TOOELE COUNTY — A community in Tooele County on is standby Tuesday as a wildfire continues to char the landscape behind their homes.
The Anaconda Fire was caused by a lightning strike Sunday afternoon and was rekindled Monday due to hot weather and windy conditions. Residents from Churchwood Lane and the Pine Canyon area were evacuated Monday evening but were allowed back into their homes later that night.
The fire had torched about 1,100 acres near Pine Canyon as of 11 a.m. Tuesday morning. There are about 40 firefighters working to contain the fire, and officials have assigned 20 more to help.
As of 6:30 p.m., officials reported the fire was 25 percent contained.
Crews say because of the weather and the fire's spread in multiple directions, it's hard to contain.
"We're expecting the same kinds of conditions today as we did yesterday, very hot, windy,” said Trent Bristol with the Utah Division of Forestry, Fire and State Lands. “So we don't have much containment on this fire."
Officials are also concerned about roaming animals and have offered help to livestock owners.
"Our rec complex is open for livestock,” said Tooele County Commissioner Jerry Hurst. “If livestock gets threatened, they can take their animals down there."
Resident Wendy Parker has 11 horses at her home, and after being temporarily evacuated Monday night, she says it's made her family think twice about having an emergency plan in place.
"It was really scary and you don't know what to grab out of your home,” Parker said. “You think about it, but when it comes down to reality, you just start grabbing whatever.”
Utah officials are urging residents to be ready to evacuate at any time.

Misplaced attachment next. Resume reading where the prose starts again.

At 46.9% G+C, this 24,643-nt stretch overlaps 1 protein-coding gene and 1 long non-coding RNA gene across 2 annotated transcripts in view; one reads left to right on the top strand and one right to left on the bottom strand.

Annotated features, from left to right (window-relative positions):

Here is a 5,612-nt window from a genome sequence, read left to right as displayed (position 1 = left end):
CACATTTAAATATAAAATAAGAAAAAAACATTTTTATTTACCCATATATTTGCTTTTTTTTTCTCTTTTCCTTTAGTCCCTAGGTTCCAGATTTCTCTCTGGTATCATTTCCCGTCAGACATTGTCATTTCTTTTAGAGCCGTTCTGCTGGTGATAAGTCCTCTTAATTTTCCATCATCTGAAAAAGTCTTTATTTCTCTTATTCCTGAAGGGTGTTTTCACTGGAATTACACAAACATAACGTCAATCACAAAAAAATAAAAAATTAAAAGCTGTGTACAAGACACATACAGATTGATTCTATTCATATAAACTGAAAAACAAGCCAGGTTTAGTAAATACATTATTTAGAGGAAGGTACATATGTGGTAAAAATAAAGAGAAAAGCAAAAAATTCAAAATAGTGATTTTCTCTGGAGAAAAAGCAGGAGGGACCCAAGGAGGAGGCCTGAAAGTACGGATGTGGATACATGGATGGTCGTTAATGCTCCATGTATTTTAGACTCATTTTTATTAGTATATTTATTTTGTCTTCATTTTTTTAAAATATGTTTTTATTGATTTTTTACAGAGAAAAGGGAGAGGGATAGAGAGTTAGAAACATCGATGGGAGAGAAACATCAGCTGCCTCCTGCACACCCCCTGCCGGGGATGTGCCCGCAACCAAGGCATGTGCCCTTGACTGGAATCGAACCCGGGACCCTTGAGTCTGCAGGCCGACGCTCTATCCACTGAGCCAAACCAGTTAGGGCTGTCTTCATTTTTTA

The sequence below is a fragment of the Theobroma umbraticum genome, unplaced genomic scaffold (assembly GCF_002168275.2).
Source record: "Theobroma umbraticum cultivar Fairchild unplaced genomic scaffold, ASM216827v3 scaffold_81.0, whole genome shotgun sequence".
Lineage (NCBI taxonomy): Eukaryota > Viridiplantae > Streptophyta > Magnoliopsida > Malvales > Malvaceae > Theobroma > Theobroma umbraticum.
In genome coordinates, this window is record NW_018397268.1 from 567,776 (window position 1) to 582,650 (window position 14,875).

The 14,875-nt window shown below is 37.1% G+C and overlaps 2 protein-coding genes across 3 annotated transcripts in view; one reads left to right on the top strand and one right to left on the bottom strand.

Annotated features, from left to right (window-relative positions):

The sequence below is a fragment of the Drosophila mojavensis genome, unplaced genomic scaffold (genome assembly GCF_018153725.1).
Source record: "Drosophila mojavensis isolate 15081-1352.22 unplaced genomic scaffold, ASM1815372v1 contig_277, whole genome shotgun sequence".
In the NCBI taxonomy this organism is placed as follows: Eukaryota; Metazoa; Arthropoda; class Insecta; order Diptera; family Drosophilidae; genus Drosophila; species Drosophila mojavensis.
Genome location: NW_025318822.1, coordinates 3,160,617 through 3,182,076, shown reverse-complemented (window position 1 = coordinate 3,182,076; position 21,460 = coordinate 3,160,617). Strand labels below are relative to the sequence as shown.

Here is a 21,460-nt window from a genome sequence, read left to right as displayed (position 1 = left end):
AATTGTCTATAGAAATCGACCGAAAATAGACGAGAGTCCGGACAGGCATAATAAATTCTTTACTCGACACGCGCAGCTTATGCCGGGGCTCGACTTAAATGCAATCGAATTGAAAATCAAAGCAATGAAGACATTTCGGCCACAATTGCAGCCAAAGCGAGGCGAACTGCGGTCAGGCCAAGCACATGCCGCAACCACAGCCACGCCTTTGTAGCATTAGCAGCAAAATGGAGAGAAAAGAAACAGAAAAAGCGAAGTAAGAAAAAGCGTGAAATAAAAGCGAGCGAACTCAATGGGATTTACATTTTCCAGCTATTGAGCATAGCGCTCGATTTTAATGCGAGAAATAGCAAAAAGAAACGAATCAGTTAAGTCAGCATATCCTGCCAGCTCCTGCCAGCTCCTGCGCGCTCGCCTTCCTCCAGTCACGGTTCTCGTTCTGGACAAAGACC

"Be prepared, be ready — have the most important things ready to get out of the house,” Bristol said. "With the wind being what it is, there is a good chance that we might see something flare up and we can see this take off again."
Parker said she grabbed pictures, historic family furniture and some clothes Monday night, and with the fire still burning in plain sight of her backyard, she's not taking any chances.
"I was going to unpack my car that I packed last night,” she said, “but we're leaving it."
Officials were able to get in and dig a fire break behind the majority of the homes and drop retardant, so if the fire does spread, the homes should be out of harm's way.
Tunnel Hollow Fire
The dubbed Tunnel Hollow Fire east of Morgan has burned over 1,000 acres, and there's concern that it could reach I-84.
The biggest issue is getting to the blaze, which is on extremely steep and rocky terrain, according to Jason Curry with the Division of Forestry. It means that progress in fighting the fire has been slow.
"The weather and the wind and everything just blew it up the side of the mountain," Curry said.
Curry said around 6 p.m. that the fire was about 10 percent contained and had burned an estimated 1,200 acres. The fire was started by lightning.
Four helicopters with nearby fire agencies and the National Guard are dropping water onto the fire, and ground crews were forced to hike much of the way in.
"The National Guard is here, loaning use of the Blackhawk and personnel needed to do additional bucket drops," Curry said.
If the fire reaches the highway, it could mean a closure of both lanes. More than 100 firefighters — including a hotshot crew, 16 smokejumpers, 4 helicopters and 2 single-engine air tankers &mdash are on the ground working to build lines to keep the flames away from I-84.
"We've got a big potential for smoke impacting traffic," Curry said.
No structures are currently threatened. The Weber River between Croyden and Morgan is closed to any river activities.